Animal Sex: How Hummingbirds Do It

Hummingbird mates in flight.
Hummingbird mates in flight. (Image credit: Paul Hakimata Photography/Shutterstock)

Endemic to the Americas, hummingbirds are defined by their small stature and dart-like movements. But when it comes to mating, do these aerial experts keep things equally quick or do they instead take the slow and steady approach?

Given hummingbirds' propensity to congregate around flowers and artificial feeders, one might expect that they're gregarious creatures, but this is far from the truth. In fact, hummingbirds are generally solitary, territorial birds, and most of the time they can be quite aggressive to one another, regardless of sex. "Hummingbirds are mean to everybody," said Kristiina Hurme, a behavioral ecologist at the University of Connecticut.

Related: Animal sex: How birds do it

Hummingbirds typically limit their social interactions to feeding and mating. The breeding season varies between species, but it often coincides with the rain, which causes a spike in the abundance of insects, said Alejandro Rico-Guevara, an ecologist and evolutionary biologist with the University of Connecticut and University of California-Berkeley. This rich source of protein is needed for plumage molting and egg production, as well as feeding chicks. [Photos of Hummingbirds from Around the World]

How hummingbirds go about mating also varies. "Every single species has a special ritual or mating display," Rico-Guevara told Live Science. "And they are super complicated."

Forest-dwelling hermit hummingbirds (those of the subfamily Phaethornithinae) often adhere to a so-called lek mating system, in which males gather in an open area to try to woo females, which visit the males one-by-one. The males, which maintain small territories, start by chirping. This sound is seemingly simple to human ears, but it actually contains layers of complexity when slowed down with computers. "[Hummingbirds] may not only be able to see in high speed but also listen in high speed," Rico-Guevara said.

An impressed female will perch near a singing male, prompting him to perform tricks to further entice her. These alluring moves may include making sounds with his bill, flying around the female, flying side-to-side in front of her, and displaying his tail and his feathers.

Fights among competing males aren't uncommon. Many species have even evolved a kind of beak weaponry — serrated tips that resemble teeth — that aid them in these fights. During these battles, males will try to stab and bite each other, pluck off each other's feathers, and engage in a kind of aerial fencing, Rico-Guevara said.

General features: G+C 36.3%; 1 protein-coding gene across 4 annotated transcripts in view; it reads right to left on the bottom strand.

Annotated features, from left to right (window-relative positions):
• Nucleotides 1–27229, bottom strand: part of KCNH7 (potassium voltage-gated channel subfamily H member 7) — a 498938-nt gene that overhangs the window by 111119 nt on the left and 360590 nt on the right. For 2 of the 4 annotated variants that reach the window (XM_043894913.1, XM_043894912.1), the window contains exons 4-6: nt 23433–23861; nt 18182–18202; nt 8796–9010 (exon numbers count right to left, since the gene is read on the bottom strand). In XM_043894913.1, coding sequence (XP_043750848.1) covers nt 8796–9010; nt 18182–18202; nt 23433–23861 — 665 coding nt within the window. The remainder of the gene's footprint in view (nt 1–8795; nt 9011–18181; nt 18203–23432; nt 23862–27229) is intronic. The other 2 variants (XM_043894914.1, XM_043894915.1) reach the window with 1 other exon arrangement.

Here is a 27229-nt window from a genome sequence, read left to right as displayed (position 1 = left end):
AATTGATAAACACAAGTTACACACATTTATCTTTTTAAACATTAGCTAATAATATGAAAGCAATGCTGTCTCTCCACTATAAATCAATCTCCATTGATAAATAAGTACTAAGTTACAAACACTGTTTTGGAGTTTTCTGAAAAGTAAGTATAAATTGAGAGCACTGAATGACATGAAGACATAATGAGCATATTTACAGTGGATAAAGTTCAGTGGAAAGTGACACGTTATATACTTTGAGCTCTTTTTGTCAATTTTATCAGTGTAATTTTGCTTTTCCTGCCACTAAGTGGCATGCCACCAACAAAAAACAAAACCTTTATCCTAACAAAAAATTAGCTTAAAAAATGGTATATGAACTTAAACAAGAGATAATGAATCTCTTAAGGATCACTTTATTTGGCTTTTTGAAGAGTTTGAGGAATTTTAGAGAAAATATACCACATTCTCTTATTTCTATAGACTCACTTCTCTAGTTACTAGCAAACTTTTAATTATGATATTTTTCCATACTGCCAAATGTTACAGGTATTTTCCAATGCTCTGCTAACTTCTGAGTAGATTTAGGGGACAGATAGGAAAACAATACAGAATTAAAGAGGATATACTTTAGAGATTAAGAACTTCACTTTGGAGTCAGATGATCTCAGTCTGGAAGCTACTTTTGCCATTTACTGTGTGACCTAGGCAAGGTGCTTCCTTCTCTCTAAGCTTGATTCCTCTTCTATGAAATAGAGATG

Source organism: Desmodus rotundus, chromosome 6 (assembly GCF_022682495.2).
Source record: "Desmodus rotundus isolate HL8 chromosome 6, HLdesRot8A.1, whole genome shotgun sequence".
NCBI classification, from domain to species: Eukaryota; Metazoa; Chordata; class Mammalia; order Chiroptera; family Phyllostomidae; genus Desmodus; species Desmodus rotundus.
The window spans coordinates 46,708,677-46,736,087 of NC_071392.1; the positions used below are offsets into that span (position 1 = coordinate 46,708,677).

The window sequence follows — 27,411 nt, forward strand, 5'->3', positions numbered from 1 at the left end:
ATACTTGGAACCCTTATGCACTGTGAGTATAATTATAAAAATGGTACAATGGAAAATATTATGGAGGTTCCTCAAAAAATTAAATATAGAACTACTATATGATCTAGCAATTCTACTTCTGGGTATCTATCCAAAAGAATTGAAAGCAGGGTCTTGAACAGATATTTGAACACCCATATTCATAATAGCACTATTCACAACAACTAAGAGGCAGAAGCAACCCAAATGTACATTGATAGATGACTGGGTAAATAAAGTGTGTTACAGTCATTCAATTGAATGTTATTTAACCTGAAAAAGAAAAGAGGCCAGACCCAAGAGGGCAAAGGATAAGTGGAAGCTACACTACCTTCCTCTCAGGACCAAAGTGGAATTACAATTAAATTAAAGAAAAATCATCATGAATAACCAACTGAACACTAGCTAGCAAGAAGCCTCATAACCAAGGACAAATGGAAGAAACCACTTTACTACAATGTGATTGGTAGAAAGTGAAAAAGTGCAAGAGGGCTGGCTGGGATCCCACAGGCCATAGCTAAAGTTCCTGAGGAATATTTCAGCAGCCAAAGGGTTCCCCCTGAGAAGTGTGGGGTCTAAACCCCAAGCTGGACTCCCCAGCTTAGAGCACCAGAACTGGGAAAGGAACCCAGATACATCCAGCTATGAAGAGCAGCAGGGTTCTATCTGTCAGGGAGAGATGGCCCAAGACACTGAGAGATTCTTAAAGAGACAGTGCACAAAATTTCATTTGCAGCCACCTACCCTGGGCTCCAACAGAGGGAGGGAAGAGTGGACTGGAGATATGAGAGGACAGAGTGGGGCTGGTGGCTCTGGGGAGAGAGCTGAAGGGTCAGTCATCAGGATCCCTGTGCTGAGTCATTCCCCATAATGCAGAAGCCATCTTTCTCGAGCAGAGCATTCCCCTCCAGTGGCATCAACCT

But, Hurme added, it's not clear if these fights result in serious or fatal injuries because of the speed at which they occur and the fact that the fighting pair will often fly away.

Many other types of hummingbirds don't use a lek mating system. Instead, males will set up individual home ranges that they defend against other hummingbirds. In some cases, a male will leave his home range to find females, but more often than not it's the other way around, with a female wandering into a male's territory after hearing him sing, said Christopher Clark, a biologist at the University of California-Riverside.

When a female arrives, the male will display for her and show her how well he flies. A common move is called the shuttle display, in which the male will hover in front of his potential mate and slowly move side-to-side and up and down, Clark told Live Science.

One of the more spectacular displays is called the courtship dive, a move that only a small fraction of hummingbirds performs (those in the bee hummingbird clade). This dive involves flying high above the perched female and then quickly dive-bombing past her. When at the lowest point of the dive, the male will spread and close his tail feathers, allowing air to flow through them, which causes them to flutter and produce a sound.

"Each species has a unique tail shape with a unique sound," Clark said, adding that there's strong indirect evidence that the sounds are important to females, though it's unclear what type of tail chirps that females prefer most. It's also unknown which physical features (coloration and body size, for example) females find most attractive.

Once a female chooses a mate, she will allow him to climb onto her back; the male will then align his cloaca (waste and reproductive orifice) with hers and transfer sperm. It's a quick affair lasting just a matter of seconds.

Deed done, the pair will go their separate ways, Hurme said, adding that "the males provide no parental carewhatsoever."

Follow Joseph Castro on Twitter. Follow us @livescience, Facebook& Google+.

Joseph Castro
Live Science Contributor
Joseph Bennington-Castro is a Hawaii-based contributing writer for Live Science and He holds a master's degree in science journalism from New York University, and a bachelor's degree in physics from the University of Hawaii. His work covers all areas of science, from the quirky mating behaviors of different animals, to the drug and alcohol habits of ancient cultures, to new advances in solar cell technology. On a more personal note, Joseph has had a near-obsession with video games for as long as he can remember, and is probably playing a game at this very moment.